EQ-5D-5L health utility scores in Australian adults with inherited retinal diseases: A cross-sectional survey

Myra B. McGuinness, Lauren N. Ayton, Deborah Schofield, Alexis Ceecee Britten-Jones, Fred K. Chen, John R. Grigg, Ziyi Qi, Joshua Kraindler, Rupendra Shrestha, Heather G. Mack

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Abstract

Purpose: Economic evaluations of interventions for ocular disease require utility scores that accurately represent quality of life in the target population. This study aimed to describe the distribution of EQ-5D-5L utility values among Australian adults with symptomatic inherited retinal diseases (IRDs) and to assess the relationship between these scores and vision-related quality of life. Methods: A survey was administered predominantly online in 2021. Participants completed the EQ-5D-5L general health utility instrument, the EQ vertical visual analogue scale (EQ-VAS) and the National Eye Institute Visual Functioning Questionnaire (NEI-VFQ-25). Self-reported IRD diagnoses were classified as being associated with central or widespread retinal involvement. Results: Responses from 647 participants aged 18–93 years were included, 50.1% were men and 77.6% had an IRD associated with widespread retinal involvement. The majority reported no problems with self-care and no pain/discomfort but did report anxiety/depression and problems with work, study, housework, or family/leisure activities. Most people with widespread involvement reported problems with mobility. Median EQ-5D-5L utility was 0.88 and 0.91 among people with widespread and central involvement, respectively (age and sex-adjusted p = 0.029); and median EQ-VAS was 75 and 80, respectively (adjusted p = 0.003). A moderate curvilinear correlation was observed between EQ-5D-5L and NEI-VFQ-25 composite score (Spearman's ρ 0.69), but not all people with poor vision-related quality of life had low EQ-5D-5L utility values. Conclusions: EQ-5D-5L health utility values are correlated with vision-related quality of life among adults with IRDs. However, the EQ-5D-5L may not be sensitive to the full impact of vision impairment on quality of life.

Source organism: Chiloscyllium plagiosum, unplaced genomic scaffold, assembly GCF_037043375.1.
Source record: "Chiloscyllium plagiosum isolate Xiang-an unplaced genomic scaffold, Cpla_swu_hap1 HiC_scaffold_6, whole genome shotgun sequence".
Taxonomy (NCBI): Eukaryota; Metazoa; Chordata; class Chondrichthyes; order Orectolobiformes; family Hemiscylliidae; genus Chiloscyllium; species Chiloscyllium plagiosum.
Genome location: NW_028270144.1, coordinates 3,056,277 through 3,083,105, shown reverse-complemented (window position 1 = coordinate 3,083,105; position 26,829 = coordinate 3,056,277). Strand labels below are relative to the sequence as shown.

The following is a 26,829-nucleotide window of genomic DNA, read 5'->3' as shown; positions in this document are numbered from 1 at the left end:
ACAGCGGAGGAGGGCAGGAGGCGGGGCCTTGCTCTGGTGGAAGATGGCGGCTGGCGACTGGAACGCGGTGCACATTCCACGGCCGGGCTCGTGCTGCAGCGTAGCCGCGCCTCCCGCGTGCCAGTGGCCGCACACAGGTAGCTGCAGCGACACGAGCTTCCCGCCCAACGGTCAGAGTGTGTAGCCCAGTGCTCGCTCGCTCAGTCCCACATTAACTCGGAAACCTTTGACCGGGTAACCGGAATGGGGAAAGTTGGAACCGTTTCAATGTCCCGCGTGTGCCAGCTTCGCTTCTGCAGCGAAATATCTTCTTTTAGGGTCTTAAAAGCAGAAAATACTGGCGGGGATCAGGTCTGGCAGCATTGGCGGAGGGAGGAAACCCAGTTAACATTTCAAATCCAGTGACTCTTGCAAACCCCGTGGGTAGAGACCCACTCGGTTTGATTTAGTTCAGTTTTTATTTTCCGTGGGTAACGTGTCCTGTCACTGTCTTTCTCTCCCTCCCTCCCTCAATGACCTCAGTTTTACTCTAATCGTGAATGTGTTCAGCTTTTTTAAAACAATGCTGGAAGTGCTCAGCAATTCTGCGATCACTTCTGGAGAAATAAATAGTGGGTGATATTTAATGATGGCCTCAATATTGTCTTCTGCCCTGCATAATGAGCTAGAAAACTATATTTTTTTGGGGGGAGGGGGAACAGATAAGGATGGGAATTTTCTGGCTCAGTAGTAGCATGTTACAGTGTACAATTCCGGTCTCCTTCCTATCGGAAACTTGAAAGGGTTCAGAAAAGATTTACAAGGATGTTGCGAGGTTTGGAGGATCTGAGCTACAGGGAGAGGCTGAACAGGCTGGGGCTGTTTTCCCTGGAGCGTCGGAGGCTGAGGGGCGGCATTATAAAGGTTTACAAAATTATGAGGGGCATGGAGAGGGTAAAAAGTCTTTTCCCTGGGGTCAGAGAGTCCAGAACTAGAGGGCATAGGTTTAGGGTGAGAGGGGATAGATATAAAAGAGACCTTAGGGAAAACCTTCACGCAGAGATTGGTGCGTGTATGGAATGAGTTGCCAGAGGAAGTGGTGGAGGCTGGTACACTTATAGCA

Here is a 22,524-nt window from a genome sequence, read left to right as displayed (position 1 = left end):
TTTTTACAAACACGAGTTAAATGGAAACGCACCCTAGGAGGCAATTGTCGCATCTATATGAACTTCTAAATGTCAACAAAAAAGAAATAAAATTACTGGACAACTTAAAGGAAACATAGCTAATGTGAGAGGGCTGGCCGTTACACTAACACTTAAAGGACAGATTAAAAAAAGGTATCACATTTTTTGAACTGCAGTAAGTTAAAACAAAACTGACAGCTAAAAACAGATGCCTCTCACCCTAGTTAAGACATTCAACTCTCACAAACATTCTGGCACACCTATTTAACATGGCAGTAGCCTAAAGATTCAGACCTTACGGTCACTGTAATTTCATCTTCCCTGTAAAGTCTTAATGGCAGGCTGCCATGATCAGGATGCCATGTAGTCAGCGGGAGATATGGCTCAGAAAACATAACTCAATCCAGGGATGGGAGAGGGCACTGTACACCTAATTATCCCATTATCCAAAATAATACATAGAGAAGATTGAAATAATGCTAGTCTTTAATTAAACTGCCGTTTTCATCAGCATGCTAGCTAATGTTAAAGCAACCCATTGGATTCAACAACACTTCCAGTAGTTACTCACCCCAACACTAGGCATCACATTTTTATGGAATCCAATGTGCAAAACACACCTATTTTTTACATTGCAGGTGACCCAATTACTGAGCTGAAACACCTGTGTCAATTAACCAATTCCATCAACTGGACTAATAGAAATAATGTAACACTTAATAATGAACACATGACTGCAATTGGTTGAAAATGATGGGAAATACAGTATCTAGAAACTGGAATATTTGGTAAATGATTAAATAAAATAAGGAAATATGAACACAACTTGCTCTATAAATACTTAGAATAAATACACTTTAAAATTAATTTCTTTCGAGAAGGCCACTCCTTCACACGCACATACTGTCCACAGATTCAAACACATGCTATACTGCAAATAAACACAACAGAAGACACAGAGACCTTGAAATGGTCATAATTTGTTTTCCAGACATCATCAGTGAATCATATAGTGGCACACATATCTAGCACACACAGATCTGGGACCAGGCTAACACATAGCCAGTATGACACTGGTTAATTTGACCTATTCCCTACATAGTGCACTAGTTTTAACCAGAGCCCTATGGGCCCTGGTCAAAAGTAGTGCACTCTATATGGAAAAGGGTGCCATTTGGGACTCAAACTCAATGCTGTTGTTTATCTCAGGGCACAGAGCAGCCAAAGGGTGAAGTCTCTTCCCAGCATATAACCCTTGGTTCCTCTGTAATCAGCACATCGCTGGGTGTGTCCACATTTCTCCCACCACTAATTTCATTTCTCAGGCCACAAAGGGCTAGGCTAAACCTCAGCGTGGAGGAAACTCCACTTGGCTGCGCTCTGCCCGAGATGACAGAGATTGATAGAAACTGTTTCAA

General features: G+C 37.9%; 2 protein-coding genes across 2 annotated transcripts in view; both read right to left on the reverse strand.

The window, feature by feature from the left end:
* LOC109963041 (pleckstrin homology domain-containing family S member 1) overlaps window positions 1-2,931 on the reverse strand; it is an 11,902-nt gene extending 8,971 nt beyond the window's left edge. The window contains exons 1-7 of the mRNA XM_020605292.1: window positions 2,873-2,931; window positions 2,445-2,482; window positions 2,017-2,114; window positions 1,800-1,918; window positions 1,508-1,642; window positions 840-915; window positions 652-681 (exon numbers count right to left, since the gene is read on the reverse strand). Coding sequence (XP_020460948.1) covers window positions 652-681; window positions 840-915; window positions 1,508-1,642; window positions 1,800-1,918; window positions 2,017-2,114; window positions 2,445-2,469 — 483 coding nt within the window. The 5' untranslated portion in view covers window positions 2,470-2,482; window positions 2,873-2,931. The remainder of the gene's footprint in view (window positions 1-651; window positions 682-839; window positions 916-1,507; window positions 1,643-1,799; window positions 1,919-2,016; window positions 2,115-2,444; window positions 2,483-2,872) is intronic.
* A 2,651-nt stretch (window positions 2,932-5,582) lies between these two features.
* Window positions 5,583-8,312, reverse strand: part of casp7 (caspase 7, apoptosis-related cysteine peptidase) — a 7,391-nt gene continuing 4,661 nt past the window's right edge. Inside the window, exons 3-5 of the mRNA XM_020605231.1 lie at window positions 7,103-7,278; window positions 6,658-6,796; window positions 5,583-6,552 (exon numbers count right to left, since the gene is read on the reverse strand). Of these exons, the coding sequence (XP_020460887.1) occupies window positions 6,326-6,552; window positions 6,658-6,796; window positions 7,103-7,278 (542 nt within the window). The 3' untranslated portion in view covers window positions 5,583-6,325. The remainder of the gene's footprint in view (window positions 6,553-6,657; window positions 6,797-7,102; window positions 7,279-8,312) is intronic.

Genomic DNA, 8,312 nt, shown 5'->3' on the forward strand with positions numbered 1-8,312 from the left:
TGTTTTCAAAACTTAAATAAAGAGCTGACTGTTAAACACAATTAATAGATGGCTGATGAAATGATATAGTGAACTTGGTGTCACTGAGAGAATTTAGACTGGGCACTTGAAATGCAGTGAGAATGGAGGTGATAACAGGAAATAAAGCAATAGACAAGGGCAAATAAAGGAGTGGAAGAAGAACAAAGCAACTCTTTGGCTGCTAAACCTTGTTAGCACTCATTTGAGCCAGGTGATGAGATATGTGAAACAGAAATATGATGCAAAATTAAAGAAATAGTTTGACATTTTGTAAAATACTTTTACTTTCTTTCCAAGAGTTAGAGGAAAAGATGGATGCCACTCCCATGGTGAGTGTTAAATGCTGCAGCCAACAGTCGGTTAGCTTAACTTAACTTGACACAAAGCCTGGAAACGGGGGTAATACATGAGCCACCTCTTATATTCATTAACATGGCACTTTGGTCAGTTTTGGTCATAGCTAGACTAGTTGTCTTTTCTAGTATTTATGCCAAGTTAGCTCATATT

Original languageEnglish
JournalActa Ophthalmologica
DOIs
Publication statusE-pub ahead of print - 16 Jan 2024

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